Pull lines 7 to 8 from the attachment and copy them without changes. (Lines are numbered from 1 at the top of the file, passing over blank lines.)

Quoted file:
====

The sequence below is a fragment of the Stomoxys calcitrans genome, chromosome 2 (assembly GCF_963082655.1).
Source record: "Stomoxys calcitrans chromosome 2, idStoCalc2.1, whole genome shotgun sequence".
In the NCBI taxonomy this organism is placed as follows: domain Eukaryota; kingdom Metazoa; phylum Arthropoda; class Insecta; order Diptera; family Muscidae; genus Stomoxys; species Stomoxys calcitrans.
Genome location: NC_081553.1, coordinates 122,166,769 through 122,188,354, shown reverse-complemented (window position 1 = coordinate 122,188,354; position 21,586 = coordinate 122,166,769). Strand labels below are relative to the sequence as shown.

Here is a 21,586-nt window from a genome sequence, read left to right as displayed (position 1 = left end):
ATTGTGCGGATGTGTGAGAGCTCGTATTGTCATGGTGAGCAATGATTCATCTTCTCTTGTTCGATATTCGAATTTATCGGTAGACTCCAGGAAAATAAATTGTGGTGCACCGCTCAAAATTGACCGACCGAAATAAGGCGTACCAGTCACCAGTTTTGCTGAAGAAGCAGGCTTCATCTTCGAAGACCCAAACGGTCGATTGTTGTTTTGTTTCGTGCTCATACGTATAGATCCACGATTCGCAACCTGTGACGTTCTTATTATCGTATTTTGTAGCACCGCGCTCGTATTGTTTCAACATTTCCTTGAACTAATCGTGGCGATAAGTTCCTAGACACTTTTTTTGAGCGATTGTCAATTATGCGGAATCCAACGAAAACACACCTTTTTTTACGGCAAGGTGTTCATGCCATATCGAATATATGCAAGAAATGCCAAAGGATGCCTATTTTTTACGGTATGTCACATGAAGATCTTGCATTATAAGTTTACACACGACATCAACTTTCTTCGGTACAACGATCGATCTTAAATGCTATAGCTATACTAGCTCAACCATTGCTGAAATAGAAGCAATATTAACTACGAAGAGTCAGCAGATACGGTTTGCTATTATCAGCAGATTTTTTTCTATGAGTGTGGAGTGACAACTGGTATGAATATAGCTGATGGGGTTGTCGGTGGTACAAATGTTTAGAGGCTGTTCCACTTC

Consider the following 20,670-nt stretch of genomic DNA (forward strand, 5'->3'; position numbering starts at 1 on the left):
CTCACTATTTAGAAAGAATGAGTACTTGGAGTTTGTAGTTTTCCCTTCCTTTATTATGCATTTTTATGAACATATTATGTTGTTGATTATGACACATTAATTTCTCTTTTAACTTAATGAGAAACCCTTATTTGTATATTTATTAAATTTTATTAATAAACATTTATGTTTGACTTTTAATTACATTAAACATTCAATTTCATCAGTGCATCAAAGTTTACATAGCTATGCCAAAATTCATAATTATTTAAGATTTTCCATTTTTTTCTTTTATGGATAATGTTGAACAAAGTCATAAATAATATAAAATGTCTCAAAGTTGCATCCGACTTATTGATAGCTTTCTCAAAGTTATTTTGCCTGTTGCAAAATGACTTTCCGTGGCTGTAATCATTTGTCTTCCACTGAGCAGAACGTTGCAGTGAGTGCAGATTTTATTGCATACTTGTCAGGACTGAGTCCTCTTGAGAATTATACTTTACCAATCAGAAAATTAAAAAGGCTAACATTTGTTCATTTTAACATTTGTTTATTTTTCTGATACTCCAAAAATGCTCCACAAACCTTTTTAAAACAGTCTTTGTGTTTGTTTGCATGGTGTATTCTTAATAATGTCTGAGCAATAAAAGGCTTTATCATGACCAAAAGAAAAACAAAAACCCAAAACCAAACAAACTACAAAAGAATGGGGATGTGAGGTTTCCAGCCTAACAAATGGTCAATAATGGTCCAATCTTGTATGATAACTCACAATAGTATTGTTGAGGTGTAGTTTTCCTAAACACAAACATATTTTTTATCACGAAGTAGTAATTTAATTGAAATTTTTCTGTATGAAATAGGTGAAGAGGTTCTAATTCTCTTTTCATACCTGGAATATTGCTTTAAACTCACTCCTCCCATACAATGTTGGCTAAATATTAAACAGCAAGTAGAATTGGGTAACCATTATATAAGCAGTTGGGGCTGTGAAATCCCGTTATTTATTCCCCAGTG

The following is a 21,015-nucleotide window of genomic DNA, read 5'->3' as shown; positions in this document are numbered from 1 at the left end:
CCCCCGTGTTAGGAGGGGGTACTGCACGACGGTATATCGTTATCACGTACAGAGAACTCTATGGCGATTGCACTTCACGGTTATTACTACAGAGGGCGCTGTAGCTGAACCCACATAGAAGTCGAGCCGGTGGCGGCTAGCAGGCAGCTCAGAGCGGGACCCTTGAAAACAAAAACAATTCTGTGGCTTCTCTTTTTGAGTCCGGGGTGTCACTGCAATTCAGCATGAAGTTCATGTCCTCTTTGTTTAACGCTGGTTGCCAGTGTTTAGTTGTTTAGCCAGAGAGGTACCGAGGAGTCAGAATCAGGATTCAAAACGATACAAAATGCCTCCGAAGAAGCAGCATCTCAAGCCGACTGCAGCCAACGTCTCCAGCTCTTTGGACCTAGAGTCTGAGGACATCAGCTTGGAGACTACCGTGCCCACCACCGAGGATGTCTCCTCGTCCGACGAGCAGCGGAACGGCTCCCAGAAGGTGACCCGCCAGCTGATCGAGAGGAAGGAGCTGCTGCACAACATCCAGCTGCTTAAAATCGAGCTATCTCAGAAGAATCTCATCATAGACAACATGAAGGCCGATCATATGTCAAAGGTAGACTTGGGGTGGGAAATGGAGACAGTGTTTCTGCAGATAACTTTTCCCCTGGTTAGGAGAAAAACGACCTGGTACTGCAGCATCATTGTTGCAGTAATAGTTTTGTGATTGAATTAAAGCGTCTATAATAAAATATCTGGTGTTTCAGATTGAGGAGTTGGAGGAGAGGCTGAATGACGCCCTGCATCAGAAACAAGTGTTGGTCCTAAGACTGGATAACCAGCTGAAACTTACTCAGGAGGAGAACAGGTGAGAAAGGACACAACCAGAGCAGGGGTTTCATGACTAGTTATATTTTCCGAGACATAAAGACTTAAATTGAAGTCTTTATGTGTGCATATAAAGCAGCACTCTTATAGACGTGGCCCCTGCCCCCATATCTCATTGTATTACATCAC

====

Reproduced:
Consider the following 20,670-nt stretch of genomic DNA (forward strand, 5'->3'; position numbering starts at 1 on the left):
CTCACTATTTAGAAAGAATGAGTACTTGGAGTTTGTAGTTTTCCCTTCCTTTATTATGCATTTTTATGAACATATTATGTTGTTGATTATGACACATTAATTTCTCTTTTAACTTAATGAGAAACCCTTATTTGTATATTTATTAAATTTTATTAATAAACATTTATGTTTGACTTTTAATTACATTAAACATTCAATTTCATCAGTGCATCAAAGTTTACATAGCTATGCCAAAATTCATAATTATTTAAGATTTTCCATTTTTTTCTTTTATGGATAATGTTGAACAAAGTCATAAATAATATAAAATGTCTCAAAGTTGCATCCGACTTATTGATAGCTTTCTCAAAGTTATTTTGCCTGTTGCAAAATGACTTTCCGTGGCTGTAATCATTTGTCTTCCACTGAGCAGAACGTTGCAGTGAGTGCAGATTTTATTGCATACTTGTCAGGACTGAGTCCTCTTGAGAATTATACTTTACCAATCAGAAAATTAAAAAGGCTAACATTTGTTCATTTTAACATTTGTTTATTTTTCTGATACTCCAAAAATGCTCCACAAACCTTTTTAAAACAGTCTTTGTGTTTGTTTGCATGGTGTATTCTTAATAATGTCTGAGCAATAAAAGGCTTTATCATGACCAAAAGAAAAACAAAAACCCAAAACCAAACAAACTACAAAAGAATGGGGATGTGAGGTTTCCAGCCTAACAAATGGTCAATAATGGTCCAATCTTGTATGATAACTCACAATAGTATTGTTGAGGTGTAGTTTTCCTAAACACAAACATATTTTTTATCACGAAGTAGTAATTTAATTGAAATTTTTCTGTATGAAATAGGTGAAGAGGTTCTAATTCTCTTTTCATACCTGGAATATTGCTTTAAACTCACTCCTCCCATACAATGTTGGCTAAATATTAAACAGCAAGTAGAATTGGGTAACCATTATATAAGCAGTTGGGGCTGTGAAATCCCGTTATTTATTCCCCAGTG